The Role Of The Gut And The Microbiome
The Role of the Gut and the Microbiome in Health
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Bacteria, viruses, fungi and other microscopic living things are referred to as microorganisms, and they exist mainly inside our intestines and on our skin. Over thousands of years our microbiome has become an integral part of our body and our health. The gut microbiome begins to affect our body the moment we are born. We are first exposed to microbes when we pass through our mother’s birth canal, hence why natural birth is so important. As we grow, our gut microbiome begins to diversify, so containing many different types of microbial species unique to each of us. Higher microbiome diversity is considered good for your health and all depends the food we eat and the life we lead. The more antibiotics, inflammatory foods and toxins we are exposed to, the less diversified our microbiome.
As your microbiome grows, it affects your body in a number of ways, including:
- Digesting breast milk: Some of the bacteria that first begin to grow inside babies’ intestines are called Bifidobacteria. They digest the healthy sugars in breast milk that are important for growth.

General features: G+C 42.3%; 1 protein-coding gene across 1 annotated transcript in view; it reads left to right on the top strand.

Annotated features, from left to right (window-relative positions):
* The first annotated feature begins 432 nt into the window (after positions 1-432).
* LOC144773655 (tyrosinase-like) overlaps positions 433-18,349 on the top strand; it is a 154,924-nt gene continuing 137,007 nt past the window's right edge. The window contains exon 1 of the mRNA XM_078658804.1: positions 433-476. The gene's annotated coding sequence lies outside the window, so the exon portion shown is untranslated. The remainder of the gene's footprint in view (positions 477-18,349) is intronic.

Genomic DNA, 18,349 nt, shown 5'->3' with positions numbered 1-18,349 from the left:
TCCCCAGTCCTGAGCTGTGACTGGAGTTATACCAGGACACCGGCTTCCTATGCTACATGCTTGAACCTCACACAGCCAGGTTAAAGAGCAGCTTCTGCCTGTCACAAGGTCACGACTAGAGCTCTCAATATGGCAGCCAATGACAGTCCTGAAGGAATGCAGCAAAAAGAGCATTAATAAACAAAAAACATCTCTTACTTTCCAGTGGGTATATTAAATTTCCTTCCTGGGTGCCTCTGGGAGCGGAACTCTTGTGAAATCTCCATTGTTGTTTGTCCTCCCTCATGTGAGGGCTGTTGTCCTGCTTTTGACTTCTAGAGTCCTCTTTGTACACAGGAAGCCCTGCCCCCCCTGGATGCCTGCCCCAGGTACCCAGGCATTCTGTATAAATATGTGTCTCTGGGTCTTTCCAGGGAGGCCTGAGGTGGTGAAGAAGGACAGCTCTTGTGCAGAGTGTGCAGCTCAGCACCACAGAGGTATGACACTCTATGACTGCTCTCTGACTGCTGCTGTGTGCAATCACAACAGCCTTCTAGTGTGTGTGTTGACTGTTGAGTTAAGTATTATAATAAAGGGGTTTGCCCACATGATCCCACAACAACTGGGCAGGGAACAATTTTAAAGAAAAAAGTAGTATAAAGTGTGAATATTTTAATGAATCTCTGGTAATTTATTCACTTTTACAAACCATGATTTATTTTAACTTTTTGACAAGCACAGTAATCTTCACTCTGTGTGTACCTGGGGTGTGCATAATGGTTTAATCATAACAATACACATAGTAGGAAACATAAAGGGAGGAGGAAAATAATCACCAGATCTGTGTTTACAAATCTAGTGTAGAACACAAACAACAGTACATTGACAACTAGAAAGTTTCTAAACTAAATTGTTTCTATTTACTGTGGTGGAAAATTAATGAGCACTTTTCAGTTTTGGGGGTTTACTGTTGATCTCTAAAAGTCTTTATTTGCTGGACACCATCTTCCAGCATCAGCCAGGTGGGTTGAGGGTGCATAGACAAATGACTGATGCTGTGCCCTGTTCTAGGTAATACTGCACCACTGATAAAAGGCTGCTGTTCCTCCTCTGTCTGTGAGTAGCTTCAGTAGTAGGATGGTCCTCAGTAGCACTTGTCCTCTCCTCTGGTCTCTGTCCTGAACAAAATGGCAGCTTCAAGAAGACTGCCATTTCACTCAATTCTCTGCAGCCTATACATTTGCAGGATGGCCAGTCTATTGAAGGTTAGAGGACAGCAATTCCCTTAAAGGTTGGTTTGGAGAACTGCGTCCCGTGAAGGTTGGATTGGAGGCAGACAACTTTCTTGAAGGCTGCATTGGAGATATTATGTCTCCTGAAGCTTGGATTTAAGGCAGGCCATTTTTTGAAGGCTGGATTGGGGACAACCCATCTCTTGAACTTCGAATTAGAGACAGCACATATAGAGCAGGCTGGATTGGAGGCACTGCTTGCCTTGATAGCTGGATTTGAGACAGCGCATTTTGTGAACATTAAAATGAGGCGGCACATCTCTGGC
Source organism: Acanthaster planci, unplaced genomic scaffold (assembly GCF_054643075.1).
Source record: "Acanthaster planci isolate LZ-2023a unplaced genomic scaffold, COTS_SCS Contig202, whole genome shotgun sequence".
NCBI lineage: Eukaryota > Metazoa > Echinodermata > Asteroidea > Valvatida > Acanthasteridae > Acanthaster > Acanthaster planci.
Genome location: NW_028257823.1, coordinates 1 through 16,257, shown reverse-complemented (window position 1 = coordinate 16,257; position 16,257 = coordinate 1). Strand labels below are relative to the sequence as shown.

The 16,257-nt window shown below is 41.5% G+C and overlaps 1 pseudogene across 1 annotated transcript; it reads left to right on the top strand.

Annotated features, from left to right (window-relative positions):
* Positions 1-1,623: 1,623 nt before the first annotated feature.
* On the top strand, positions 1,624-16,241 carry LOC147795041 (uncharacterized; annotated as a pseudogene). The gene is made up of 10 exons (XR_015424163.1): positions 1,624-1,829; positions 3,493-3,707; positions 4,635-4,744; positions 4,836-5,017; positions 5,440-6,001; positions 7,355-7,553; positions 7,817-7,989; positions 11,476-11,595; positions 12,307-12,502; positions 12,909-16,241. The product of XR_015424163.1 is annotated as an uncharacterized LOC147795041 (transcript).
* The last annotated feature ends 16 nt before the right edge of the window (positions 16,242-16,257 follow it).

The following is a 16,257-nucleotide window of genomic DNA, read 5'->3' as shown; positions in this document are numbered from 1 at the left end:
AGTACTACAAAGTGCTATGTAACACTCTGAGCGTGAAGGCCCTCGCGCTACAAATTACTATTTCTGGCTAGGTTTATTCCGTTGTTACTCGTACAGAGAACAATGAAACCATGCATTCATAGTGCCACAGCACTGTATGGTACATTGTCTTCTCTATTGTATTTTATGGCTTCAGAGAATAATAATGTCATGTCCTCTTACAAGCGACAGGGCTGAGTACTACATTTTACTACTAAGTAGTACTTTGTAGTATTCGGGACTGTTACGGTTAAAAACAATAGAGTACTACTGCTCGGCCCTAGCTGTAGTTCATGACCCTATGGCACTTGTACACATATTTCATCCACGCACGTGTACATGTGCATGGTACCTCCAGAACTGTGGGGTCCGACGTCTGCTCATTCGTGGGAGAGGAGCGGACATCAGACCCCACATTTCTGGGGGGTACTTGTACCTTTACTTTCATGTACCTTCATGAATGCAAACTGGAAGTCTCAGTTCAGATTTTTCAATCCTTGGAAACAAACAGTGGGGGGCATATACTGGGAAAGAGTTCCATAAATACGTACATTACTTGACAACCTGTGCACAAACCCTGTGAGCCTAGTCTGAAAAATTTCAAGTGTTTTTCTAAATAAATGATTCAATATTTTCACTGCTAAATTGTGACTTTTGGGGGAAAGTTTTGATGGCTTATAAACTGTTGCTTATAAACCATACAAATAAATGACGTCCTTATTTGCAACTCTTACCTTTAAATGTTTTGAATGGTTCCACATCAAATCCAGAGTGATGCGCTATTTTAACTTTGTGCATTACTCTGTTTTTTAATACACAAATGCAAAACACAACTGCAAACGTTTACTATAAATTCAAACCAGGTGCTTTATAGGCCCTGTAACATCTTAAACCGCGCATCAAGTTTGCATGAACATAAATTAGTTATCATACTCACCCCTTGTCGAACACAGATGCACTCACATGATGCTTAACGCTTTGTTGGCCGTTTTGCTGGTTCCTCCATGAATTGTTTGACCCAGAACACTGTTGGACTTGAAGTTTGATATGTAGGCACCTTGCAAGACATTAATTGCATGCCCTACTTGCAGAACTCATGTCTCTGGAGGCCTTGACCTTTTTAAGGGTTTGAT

- Digesting fiber: Certain bacteria digest fiber, producing short-chain fatty acids, which are important for gut health. Fiber may help prevent weight gain, diabetes, heart disease and the risk of cancer.
- Helping control your immune system: The gut microbiome also controls how your immune system works. By communicating with immune cells, the gut microbiome can control how your body responds to infection.
- Helping control brain health: research strongly suggests that the gut microbiome affects the central nervous system, which controls brain function. So playing a major role in ADD, ADHD, anxiety, depression and brain degenerative disorders.